And that, more than anything, sums up the views of a group of younger partners who were not prepared to play a passive role in the election process. In a development as yet unparalleled in a German law firm election, a group of younger partners – all of them salary partners or at the beginning of the lockstep with strong business (upwards of e2m) – came together and informed the two candidates that they would be voting as a block and that they wanted to hear what each had to offer. Numbering 13 in total, they made up a significant proportion of the 90 or so voters in their own right. But considering nearly all of the young rainmakers were in the group, it was not a summons the candidates could ignore.
Staying in Shape
One of the caucus is explicit in what they expect from Dietzel. “It’s about setting the course for the firm that we younger partners are going to be inheriting in 10 years or so,” says one.
And it becomes clear that there was some degree of dissatisfaction about the performance of the older partners. “Some think that things will go back to normal after the end of Shape,” the partner continues. “But that’s not how it should be. Shape is the normal state of things.”
It is also clear that this generation of partners – who were all made up after the merger – is not interested in the old Clifford Chance-Pünder divisions. Nor do they want to continue an uncooperative them-and-us relationship with London.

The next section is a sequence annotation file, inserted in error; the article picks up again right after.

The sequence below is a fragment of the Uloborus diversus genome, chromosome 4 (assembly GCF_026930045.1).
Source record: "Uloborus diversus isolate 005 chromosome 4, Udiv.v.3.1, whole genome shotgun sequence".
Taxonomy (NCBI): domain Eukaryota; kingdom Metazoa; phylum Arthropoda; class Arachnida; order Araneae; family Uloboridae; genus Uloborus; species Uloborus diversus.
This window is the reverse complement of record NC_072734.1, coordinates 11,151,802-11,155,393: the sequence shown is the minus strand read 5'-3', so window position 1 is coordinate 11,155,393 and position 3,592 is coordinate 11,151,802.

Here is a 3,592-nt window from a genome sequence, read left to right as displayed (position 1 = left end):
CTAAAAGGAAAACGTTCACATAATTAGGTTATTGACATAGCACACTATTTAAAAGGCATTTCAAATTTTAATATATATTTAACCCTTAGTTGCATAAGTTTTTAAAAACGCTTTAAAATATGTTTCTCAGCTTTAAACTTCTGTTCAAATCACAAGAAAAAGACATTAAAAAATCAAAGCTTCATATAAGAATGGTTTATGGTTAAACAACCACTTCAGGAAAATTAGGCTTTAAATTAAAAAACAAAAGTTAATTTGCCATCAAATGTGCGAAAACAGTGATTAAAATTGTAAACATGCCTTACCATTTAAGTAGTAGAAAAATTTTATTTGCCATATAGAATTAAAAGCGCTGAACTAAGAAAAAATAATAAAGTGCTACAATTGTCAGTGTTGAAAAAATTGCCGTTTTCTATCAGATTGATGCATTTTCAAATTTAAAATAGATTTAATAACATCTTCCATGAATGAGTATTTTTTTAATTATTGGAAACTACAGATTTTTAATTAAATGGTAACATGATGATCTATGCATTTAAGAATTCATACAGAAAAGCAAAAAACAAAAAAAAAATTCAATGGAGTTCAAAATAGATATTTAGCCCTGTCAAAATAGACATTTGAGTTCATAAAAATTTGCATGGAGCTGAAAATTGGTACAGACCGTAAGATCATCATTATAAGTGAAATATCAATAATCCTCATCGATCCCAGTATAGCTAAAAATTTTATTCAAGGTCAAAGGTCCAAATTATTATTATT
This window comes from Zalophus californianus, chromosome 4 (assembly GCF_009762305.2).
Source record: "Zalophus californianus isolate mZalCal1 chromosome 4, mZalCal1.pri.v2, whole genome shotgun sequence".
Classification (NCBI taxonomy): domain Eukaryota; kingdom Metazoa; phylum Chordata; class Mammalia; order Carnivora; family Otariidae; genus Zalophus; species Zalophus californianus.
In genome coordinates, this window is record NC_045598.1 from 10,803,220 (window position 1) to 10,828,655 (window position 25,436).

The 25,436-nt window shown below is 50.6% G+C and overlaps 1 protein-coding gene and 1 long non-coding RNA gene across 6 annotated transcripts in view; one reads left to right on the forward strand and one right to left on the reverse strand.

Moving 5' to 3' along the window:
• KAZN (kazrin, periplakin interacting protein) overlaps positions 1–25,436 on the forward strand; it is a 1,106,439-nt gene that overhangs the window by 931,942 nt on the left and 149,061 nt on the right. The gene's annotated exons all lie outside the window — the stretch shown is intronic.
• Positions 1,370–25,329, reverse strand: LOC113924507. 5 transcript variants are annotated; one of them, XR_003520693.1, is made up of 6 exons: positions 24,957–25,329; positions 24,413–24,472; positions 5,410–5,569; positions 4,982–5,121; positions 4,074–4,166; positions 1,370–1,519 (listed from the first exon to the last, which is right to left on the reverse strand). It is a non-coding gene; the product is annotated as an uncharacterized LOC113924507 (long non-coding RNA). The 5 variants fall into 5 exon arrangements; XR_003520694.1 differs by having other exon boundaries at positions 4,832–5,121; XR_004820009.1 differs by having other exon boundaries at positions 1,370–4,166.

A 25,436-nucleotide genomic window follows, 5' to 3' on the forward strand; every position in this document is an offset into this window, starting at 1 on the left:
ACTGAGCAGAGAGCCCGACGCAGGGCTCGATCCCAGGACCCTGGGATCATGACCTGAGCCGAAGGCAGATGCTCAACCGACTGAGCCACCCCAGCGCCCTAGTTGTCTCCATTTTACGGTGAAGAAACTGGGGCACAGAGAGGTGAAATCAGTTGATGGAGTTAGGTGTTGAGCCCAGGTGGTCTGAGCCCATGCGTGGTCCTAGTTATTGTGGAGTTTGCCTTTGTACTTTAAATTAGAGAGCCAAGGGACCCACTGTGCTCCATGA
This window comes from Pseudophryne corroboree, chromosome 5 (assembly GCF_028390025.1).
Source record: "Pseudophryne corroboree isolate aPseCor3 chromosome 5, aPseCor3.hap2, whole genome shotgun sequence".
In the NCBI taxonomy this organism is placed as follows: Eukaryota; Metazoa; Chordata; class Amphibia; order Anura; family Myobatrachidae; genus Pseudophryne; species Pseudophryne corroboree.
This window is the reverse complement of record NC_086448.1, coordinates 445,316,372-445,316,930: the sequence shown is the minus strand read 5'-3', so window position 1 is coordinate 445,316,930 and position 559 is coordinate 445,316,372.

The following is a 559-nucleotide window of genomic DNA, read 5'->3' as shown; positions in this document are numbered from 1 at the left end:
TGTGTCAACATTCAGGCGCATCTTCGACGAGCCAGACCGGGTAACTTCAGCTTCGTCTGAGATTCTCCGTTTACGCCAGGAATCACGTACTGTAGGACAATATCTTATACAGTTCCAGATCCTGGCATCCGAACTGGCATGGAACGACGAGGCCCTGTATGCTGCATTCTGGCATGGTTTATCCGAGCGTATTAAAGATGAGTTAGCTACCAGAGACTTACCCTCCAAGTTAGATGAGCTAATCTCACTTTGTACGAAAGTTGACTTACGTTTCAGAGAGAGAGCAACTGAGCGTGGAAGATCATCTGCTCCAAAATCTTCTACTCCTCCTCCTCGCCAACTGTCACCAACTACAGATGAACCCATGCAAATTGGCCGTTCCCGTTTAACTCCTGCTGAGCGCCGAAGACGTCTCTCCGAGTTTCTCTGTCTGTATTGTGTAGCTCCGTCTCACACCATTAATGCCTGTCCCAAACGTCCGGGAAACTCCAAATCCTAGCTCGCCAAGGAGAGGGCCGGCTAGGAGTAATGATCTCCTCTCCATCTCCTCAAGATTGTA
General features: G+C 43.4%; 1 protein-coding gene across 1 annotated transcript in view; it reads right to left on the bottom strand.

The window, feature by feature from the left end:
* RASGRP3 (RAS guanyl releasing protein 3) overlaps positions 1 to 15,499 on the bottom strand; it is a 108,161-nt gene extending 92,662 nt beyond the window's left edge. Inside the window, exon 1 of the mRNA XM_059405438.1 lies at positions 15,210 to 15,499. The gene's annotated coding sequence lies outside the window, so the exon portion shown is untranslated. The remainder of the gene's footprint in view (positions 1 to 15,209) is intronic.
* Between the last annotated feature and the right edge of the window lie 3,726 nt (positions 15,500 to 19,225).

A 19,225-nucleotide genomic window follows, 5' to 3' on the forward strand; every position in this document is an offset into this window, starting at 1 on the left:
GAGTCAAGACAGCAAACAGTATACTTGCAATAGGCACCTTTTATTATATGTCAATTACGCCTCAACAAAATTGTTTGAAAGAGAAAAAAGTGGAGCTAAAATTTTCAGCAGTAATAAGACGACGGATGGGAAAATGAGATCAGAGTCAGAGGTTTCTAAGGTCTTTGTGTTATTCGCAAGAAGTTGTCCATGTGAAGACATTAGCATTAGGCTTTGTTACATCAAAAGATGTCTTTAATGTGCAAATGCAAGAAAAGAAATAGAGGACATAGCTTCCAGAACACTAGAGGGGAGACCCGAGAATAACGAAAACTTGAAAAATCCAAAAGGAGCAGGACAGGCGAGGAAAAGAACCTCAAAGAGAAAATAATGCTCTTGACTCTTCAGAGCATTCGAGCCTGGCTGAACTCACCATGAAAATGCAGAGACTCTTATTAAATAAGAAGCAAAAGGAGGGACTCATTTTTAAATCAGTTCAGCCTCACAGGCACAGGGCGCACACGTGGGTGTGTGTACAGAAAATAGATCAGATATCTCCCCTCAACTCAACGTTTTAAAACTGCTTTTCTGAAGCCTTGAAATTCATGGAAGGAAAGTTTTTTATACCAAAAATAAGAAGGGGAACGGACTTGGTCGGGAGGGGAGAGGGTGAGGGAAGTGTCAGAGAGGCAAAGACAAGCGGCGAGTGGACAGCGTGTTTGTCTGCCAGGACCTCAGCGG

One of the group of 13 points out that it has been a dysfunctional relationship.
“London sees Germany as chronically less profitable. The pressure to change that has led to a defensive mentality and we’ve fought some pointless battles. Whether we use envelopes with windows in them or not, is completely irrelevant,” he says bitterly.
As one of his colleagues concurs: “There’s no point just whinging about London. The young partners want to build out their business in the network and we all want to be more profitable. That means we have to deliver. But London has to trust our generation to achieve that.”
Testing the harmony
The challenge for Dietzel is enormous. Younger rainmakers expect a strict line on profitability in the German practice. Not only will the equity partners be expected to face up to more responsibility, but the large number of non-equity partners (about half of the total in Germany) will have to pull their weight as well. All this may test the social harmony that Schneider strove to achieve. And Dietzel will be expected to accelerate the German integration into the international network on a partner-by-partner basis. He seems to understand this as part of his role and is less interested in the formal role of regional managing partner.
“It’s more important how well-connected you are and how well you communicate,” he says. “That way you can contribute much that benefits the German partnership.”
On this point many are agreed. Dietzel’s excellent English is often mentioned in comparison with some of his contemporaries,including his predecessor.
Dietzel is, whether it was intended or not, the representative of the interests of the younger generation at Clifford Chance in Germany. This year has brought not just a new managing partner, but the election process itself has given that up-and-coming generation the opportunity to demonstrate their influence. Now they have to produce the goods.